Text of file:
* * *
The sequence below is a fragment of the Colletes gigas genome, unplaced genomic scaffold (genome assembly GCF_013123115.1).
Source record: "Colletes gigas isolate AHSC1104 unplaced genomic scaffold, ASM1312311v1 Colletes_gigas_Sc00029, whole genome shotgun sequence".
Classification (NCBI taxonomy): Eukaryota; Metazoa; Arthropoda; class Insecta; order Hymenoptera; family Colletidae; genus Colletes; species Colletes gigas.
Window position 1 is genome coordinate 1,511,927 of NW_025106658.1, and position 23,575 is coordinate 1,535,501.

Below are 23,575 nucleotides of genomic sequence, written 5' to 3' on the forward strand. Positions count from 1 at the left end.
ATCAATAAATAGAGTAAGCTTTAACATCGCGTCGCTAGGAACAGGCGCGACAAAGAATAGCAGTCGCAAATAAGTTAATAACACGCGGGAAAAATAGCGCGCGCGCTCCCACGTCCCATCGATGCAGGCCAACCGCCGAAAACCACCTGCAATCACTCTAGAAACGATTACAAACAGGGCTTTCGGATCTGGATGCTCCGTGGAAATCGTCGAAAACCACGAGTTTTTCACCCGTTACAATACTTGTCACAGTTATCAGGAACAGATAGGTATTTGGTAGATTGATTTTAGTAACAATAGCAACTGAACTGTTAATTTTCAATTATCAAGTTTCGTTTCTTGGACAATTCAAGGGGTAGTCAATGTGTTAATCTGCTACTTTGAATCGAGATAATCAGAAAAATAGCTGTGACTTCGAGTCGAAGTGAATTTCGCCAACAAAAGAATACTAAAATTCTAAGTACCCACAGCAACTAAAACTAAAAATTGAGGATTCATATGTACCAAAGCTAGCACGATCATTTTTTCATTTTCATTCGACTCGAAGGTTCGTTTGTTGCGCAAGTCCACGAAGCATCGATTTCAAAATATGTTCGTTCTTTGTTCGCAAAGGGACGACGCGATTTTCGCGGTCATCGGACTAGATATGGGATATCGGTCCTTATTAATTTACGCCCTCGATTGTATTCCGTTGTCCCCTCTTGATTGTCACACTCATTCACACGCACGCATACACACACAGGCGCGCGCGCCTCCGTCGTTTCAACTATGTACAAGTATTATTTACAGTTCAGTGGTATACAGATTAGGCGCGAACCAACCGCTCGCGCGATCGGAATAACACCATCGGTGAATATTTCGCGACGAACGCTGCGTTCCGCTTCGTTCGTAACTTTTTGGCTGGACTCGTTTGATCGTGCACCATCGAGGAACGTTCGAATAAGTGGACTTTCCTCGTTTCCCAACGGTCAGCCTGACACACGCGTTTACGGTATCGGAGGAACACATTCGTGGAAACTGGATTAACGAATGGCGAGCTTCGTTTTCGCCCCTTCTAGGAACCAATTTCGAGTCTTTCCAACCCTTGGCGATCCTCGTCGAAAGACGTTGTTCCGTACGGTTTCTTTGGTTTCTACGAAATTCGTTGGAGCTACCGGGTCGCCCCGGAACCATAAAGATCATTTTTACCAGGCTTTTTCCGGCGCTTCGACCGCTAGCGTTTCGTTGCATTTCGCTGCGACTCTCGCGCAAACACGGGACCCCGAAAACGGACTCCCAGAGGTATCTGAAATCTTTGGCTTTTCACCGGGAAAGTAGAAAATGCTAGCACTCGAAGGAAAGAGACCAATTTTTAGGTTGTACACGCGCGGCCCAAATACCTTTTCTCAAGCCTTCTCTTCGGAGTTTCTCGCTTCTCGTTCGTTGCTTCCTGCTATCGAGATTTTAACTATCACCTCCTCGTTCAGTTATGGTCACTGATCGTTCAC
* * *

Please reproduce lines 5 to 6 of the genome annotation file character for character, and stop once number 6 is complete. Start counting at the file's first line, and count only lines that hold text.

Below are 23,575 nucleotides of genomic sequence, written 5' to 3' on the forward strand. Positions count from 1 at the left end.
ATCAATAAATAGAGTAAGCTTTAACATCGCGTCGCTAGGAACAGGCGCGACAAAGAATAGCAGTCGCAAATAAGTTAATAACACGCGGGAAAAATAGCGCGCGCGCTCCCACGTCCCATCGATGCAGGCCAACCGCCGAAAACCACCTGCAATCACTCTAGAAACGATTACAAACAGGGCTTTCGGATCTGGATGCTCCGTGGAAATCGTCGAAAACCACGAGTTTTTCACCCGTTACAATACTTGTCACAGTTATCAGGAACAGATAGGTATTTGGTAGATTGATTTTAGTAACAATAGCAACTGAACTGTTAATTTTCAATTATCAAGTTTCGTTTCTTGGACAATTCAAGGGGTAGTCAATGTGTTAATCTGCTACTTTGAATCGAGATAATCAGAAAAATAGCTGTGACTTCGAGTCGAAGTGAATTTCGCCAACAAAAGAATACTAAAATTCTAAGTACCCACAGCAACTAAAACTAAAAATTGAGGATTCATATGTACCAAAGCTAGCACGATCATTTTTTCATTTTCATTCGACTCGAAGGTTCGTTTGTTGCGCAAGTCCACGAAGCATCGATTTCAAAATATGTTCGTTCTTTGTTCGCAAAGGGACGACGCGATTTTCGCGGTCATCGGACTAGATATGGGATATCGGTCCTTATTAATTTACGCCCTCGATTGTATTCCGTTGTCCCCTCTTGATTGTCACACTCATTCACACGCACGCATACACACACAGGCGCGCGCGCCTCCGTCGTTTCAACTATGTACAAGTATTATTTACAGTTCAGTGGTATACAGATTAGGCGCGAACCAACCGCTCGCGCGATCGGAATAACACCATCGGTGAATATTTCGCGACGAACGCTGCGTTCCGCTTCGTTCGTAACTTTTTGGCTGGACTCGTTTGATCGTGCACCATCGAGGAACGTTCGAATAAGTGGACTTTCCTCGTTTCCCAACGGTCAGCCTGACACACGCGTTTACGGTATCGGAGGAACACATTCGTGGAAACTGGATTAACGAATGGCGAGCTTCGTTTTCGCCCCTTCTAGGAACCAATTTCGAGTCTTTCCAACCCTTGGCGATCCTCGTCGAAAGACGTTGTTCCGTACGGTTTCTTTGGTTTCTACGAAATTCGTTGGAGCTACCGGGTCGCCCCGGAACCATAAAGATCATTTTTACCAGGCTTTTTCCGGCGCTTCGACCGCTAGCGTTTCGTTGCATTTCGCTGCGACTCTCGCGCAAACACGGGACCCCGAAAACGGACTCCCAGAGGTATCTGAAATCTTTGGCTTTTCACCGGGAAAGTAGAAAATGCTAGCACTCGAAGGAAAGAGACCAATTTTTAGGTTGTACACGCGCGGCCCAAATACCTTTTCTCAAGCCTTCTCTTCGGAGTTTCTCGCTTCTCGTTCGTTGCTTCCTGCTATCGAGATTTTAACTATCACCTCCTCGTTCAGTTATGGTCACTGATCGTTCAC